Everyone has freedom of (and from) religion and belief, and the right to practice however they like, but it should never impact upon the freedom of others to live their lives how they wish. That the government is choosing to uphold this basic but vital principle is a fantastic victory for secularism, humanism and feminism, and another step towards a more equal and fair society.
Students have rights, their beliefs don't. If there is one message universities need to hear at the end of this academic year, it's this. For non-religious students on campuses across the UK, 2013-14 has been the most challenging year to date, with criticism of religion censored and religious rules enforced in lecture theatres. It has also seen the start of a significant fight-back.
Religion is a topic which is a constant in the national discourse. Using vitriolic terminology to describe atheists is not conducive to respectable debate and will only serve to sow animosity between religious and non-religious people. Due to the passionate nature of the topic a rational, respectable debate is difficult to nurture, but if it is to be nurtured then such fatuous labeling needs to be rid of.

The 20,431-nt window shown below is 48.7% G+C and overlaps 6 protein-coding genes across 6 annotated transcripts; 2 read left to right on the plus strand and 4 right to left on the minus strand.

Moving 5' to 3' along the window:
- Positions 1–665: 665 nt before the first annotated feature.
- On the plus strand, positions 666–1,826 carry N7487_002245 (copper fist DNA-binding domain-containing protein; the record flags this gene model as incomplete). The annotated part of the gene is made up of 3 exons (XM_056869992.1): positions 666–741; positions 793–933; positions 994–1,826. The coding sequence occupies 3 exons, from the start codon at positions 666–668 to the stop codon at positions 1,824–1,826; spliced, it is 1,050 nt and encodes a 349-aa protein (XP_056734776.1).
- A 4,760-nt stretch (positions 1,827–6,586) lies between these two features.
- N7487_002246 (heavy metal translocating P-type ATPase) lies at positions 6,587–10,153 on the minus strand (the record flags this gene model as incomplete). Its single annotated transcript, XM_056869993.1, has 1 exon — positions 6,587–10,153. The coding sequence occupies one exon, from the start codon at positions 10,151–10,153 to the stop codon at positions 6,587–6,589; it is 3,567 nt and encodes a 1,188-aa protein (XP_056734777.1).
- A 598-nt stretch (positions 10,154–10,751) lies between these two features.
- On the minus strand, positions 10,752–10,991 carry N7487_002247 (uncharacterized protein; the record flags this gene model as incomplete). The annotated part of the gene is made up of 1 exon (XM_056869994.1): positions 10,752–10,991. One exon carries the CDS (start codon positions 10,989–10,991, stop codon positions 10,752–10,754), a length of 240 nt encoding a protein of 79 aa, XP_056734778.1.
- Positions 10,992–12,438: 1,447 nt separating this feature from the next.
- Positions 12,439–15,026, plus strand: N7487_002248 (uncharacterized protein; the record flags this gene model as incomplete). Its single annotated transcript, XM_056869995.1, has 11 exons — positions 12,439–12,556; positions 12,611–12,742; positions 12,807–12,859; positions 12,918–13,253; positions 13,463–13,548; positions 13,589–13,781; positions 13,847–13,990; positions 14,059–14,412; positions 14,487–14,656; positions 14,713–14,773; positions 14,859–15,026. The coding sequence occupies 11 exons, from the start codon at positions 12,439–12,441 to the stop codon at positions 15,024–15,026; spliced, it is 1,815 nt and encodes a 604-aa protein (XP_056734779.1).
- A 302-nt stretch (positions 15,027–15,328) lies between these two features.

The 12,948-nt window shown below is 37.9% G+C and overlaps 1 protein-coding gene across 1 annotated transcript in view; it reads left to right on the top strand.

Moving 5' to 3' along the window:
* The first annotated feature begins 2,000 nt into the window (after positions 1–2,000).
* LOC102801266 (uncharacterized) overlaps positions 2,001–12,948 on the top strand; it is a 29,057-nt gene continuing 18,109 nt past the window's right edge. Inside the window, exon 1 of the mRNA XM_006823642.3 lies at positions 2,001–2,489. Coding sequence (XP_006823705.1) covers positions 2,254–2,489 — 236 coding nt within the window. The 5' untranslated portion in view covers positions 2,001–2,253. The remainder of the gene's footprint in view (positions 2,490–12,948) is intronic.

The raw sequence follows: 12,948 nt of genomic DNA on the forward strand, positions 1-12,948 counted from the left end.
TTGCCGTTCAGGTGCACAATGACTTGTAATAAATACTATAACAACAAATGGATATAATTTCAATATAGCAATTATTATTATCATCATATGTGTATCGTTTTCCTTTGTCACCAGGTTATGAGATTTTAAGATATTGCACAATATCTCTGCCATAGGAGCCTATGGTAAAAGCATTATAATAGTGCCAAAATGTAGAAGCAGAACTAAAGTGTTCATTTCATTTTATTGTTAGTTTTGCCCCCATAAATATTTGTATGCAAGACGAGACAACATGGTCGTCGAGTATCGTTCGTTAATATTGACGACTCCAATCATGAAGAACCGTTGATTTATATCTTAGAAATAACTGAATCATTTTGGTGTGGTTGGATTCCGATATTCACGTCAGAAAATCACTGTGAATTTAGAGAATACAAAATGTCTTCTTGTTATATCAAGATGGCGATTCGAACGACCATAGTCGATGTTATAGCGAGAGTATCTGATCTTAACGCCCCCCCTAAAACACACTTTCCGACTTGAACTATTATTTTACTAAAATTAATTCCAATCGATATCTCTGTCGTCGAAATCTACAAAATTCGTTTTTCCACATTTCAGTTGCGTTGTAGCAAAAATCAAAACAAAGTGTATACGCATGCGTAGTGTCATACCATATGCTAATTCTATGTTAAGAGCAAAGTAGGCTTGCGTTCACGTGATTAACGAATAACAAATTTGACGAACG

In a move beyond parody, London South Bank University's Student Union removed posters from its Atheists Society depicting a god on the grounds that they were offensive. The god in question was the Flying Spaghetti Monster, a deity invented as satire in protest against the teaching of Intelligent Design in Kansas; a god that, quite literally, nobody believes in.
That night, I spend some time thinking about what we tell our children, about Heaven and God, about what happens when we die - and although I don't believe in any of it, I tell myself that, right now, it's ok for him to believe. After all, as a five-year-old, there are plenty of things that he believes in that I know aren't true.